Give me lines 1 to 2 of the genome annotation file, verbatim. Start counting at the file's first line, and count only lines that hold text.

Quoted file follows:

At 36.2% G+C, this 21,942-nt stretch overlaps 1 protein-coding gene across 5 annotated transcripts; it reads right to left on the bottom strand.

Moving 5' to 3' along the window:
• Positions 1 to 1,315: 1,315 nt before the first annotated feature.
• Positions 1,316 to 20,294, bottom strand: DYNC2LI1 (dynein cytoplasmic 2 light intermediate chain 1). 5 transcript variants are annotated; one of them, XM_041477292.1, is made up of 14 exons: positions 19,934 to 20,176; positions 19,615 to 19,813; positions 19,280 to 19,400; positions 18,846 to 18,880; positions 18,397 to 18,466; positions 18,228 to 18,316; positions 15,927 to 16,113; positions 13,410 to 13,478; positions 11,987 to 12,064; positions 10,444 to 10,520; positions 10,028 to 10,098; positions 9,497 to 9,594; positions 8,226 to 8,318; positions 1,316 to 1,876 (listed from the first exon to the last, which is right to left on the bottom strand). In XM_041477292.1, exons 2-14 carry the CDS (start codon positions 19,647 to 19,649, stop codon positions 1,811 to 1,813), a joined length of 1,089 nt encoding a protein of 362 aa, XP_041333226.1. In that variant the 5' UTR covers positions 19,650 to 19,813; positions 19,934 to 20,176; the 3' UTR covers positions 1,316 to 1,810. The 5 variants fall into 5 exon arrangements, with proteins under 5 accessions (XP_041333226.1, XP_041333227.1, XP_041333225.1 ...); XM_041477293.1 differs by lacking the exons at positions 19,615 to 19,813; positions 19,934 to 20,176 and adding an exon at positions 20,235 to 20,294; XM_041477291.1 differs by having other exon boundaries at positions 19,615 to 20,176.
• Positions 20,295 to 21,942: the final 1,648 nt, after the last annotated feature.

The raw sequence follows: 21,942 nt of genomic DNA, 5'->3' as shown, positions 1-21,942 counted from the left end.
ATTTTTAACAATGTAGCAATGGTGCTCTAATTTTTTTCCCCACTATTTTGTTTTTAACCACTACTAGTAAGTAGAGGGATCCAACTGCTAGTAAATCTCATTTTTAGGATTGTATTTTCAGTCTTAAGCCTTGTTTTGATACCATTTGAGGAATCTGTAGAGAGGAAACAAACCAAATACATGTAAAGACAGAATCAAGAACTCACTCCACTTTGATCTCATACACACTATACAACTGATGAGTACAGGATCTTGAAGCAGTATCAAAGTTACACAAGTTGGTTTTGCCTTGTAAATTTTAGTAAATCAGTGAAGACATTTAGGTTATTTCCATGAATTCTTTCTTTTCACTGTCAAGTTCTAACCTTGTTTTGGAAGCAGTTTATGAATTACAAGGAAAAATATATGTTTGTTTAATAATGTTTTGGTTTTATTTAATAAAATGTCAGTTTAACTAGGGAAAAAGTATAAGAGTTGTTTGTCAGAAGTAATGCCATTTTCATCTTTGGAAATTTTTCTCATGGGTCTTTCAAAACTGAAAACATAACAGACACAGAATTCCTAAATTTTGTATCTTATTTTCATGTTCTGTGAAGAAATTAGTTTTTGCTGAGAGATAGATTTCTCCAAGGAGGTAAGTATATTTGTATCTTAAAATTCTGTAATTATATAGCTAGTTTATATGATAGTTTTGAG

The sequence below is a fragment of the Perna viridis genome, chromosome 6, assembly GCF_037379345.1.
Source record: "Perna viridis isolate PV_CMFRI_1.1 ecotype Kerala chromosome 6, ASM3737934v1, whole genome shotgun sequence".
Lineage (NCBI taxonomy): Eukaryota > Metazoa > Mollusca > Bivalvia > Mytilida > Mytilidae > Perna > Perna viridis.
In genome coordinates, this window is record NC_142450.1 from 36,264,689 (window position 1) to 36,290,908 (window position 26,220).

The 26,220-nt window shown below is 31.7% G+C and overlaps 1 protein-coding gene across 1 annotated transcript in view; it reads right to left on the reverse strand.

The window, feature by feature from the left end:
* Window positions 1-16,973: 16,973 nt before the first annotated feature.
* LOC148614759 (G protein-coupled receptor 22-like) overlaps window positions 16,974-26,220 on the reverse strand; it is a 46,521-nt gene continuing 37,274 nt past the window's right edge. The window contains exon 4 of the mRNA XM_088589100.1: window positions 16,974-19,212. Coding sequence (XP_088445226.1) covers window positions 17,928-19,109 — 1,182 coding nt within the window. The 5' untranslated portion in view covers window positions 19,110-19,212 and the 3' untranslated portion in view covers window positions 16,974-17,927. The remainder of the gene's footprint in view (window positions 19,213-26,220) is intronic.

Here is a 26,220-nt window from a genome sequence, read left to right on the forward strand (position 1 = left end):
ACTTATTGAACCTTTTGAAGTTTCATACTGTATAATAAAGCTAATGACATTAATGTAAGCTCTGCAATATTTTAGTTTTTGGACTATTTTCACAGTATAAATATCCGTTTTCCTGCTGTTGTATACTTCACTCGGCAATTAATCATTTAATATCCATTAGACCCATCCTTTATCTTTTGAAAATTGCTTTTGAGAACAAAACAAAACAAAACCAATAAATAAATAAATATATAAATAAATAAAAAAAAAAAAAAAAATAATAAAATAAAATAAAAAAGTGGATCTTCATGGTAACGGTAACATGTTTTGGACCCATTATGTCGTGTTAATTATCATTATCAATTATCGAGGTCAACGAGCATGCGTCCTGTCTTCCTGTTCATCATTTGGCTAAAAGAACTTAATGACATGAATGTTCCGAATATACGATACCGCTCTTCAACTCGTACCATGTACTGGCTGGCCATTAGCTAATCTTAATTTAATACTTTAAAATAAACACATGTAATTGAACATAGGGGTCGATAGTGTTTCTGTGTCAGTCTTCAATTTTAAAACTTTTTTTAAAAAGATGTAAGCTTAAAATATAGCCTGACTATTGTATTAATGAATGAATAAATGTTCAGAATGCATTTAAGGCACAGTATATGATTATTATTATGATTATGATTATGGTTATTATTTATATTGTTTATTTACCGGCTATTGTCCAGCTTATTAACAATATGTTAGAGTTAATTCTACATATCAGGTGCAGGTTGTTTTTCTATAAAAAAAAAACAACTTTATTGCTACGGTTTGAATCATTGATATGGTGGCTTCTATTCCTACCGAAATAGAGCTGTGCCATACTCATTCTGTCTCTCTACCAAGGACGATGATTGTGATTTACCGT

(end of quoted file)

At 36.2% G+C, this 21,942-nt stretch overlaps 1 protein-coding gene across 5 annotated transcripts; it reads right to left on the bottom strand.

Moving 5' to 3' along the window: